Is Mediation a Win/lose or win/win Scenario?

The CAMs workshop with the Traditional Council of Bombe Bakundu entered it last phase on Wednesday August 28, 2013 with nine of its members present to give an answer to the said question. The staff of GCI that facilitated in the workshop were Ebeny, Giorgia and Ngoasong who joined the team to the field for the first time. It was the continuation of the Mediation workshop that was recently done with its main goal to strengthen the ability of the Traditional Council skills to resolve disputes brought to them in their community.

Enlightening the participants on Mediation, the Facilitator began by differentiating the Good Mediation process from the Bad Mediation process. Giorgia explained using a poster tested the participants ability to be able to retain what was taught previously on Mediation skills and process. They were able to distinguish the characteristics of bad mediation from good mediation.  This will include being partial, not welcoming, arrogance, inability to listen carefully to disputants, discriminatory decisions as some bad signs of Mediation and objective criterion, impartiality, creative solution, welcoming, brainstorming etc. as some ingredients of good mediation. Taking these qualities into consideration, participants were assured that these are the essentials to take into serious consideration to come out with a successful and rational judgment in a Mediation process which will at end give us a peaceful community.

Giorgia equally stressed on the fact that the Councilors should always endeavor to focus on the INTEREST of all cases are not on the POSITION of the disputants. The defendant can be given another alternative to pay his debt other than in cash if faced with a financial difficulty to pay his debt. He can also settle it through other means initiated by the council like providing materially worth the amount owing or partially. That is to say, at the end of the day, it is the interest of the disputants that influences the verdict.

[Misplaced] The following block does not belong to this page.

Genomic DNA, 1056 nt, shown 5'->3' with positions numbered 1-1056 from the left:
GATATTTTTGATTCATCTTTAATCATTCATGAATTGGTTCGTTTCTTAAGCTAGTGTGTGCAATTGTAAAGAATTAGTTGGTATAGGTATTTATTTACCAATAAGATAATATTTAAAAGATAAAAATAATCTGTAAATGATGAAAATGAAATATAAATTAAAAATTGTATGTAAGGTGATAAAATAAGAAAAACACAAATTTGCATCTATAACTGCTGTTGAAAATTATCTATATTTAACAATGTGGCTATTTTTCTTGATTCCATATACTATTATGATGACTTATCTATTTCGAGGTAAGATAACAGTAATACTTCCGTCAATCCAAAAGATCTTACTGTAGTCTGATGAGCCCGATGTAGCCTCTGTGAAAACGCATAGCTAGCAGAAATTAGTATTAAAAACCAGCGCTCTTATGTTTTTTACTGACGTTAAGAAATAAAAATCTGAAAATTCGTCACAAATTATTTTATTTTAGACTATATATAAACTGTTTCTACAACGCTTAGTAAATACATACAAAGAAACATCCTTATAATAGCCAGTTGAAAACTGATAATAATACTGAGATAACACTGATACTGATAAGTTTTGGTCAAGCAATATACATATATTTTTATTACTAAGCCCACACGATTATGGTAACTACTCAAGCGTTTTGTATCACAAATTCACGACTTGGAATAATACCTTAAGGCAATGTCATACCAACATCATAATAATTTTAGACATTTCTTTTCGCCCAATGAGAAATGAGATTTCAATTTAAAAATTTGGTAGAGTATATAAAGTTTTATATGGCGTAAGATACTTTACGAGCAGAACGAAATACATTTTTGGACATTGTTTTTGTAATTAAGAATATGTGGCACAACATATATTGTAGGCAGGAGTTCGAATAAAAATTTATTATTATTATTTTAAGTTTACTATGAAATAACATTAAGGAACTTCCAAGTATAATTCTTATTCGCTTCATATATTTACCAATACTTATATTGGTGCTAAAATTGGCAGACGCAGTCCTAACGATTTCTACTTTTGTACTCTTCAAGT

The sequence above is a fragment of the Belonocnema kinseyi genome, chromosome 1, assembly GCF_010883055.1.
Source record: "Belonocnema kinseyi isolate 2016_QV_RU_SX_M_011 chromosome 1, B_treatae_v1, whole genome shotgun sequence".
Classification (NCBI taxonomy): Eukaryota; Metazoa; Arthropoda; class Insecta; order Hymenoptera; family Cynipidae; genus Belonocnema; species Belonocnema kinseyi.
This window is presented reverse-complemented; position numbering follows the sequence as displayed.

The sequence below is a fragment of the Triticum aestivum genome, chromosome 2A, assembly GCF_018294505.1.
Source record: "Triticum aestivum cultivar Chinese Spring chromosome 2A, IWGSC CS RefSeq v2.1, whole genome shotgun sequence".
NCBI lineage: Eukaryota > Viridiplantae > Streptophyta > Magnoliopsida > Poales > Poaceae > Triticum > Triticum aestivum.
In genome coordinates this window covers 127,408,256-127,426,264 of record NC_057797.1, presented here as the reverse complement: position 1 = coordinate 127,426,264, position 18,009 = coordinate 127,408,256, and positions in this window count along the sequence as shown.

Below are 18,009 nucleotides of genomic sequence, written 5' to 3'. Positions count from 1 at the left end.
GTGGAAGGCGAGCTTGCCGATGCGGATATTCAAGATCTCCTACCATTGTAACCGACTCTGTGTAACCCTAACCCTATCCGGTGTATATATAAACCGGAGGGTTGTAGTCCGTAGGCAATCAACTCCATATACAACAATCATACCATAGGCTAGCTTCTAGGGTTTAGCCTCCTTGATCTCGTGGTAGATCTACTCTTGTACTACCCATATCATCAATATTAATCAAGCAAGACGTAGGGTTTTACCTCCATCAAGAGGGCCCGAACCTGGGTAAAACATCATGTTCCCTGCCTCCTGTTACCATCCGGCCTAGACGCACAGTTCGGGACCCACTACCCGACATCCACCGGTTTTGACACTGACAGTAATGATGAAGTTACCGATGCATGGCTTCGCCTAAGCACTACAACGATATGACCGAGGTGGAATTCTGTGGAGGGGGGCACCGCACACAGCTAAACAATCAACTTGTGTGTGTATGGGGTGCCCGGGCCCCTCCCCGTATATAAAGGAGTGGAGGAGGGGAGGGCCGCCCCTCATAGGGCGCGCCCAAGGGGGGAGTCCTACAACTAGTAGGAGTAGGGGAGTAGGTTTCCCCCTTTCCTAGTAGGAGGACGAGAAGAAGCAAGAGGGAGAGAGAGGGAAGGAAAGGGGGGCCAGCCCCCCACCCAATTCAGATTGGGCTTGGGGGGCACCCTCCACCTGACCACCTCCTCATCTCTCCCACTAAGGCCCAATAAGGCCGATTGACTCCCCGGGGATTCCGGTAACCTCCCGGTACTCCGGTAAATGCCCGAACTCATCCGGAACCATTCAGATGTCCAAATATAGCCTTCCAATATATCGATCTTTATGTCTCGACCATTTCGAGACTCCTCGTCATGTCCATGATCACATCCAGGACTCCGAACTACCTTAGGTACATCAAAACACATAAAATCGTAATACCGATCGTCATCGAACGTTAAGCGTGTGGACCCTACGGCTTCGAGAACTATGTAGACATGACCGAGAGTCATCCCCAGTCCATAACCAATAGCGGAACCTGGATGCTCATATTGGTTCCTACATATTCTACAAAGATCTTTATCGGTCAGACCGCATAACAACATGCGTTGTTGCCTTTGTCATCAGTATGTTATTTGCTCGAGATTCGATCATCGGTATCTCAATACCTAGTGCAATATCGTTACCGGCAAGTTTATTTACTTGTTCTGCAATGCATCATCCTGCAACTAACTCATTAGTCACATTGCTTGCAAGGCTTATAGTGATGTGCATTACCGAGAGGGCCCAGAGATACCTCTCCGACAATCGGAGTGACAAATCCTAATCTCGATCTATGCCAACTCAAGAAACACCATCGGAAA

The second phase of the workshop involved two mock cases. The first case was demonstrated by the GCI staff and the second case was presented and demonstrated by all participants (councilors)   to make the session participatory and to broaden their scope of understanding the Mediation process better. The first case was on debt while the second was on a bridge of contract between a land owner and a tenant. GCI staff demonstrated the first case using the bad and good mediation rules while the member of the council watched. The bad mediation verdict is a win/lose scenario   while the good mediation verdict is a win/win as the disputants went home satisfied. The second case was then acted by two GCI staff Ngoasong and Ebeny as disputants and the Council members as Councilors: applying the rules of a bad and  a good mediation. The councilors made good use of the techniques they had gained from the theoretical and practical demonstration which they finally arrived at the best decision: win/win for both disputants

This workshop was the last of a series of workshops as the Traditional Council was satisfied and embraced the new mediation techniques learned as they resolve to apply it during their normal council session during mediation. GCI finally expressed their willingness to still continue with the cordial relation with the council and promised to come up with other similar sessions and other areas of interest for the peace and development of the Bombe Community.

Abrelegwi Ngoasong.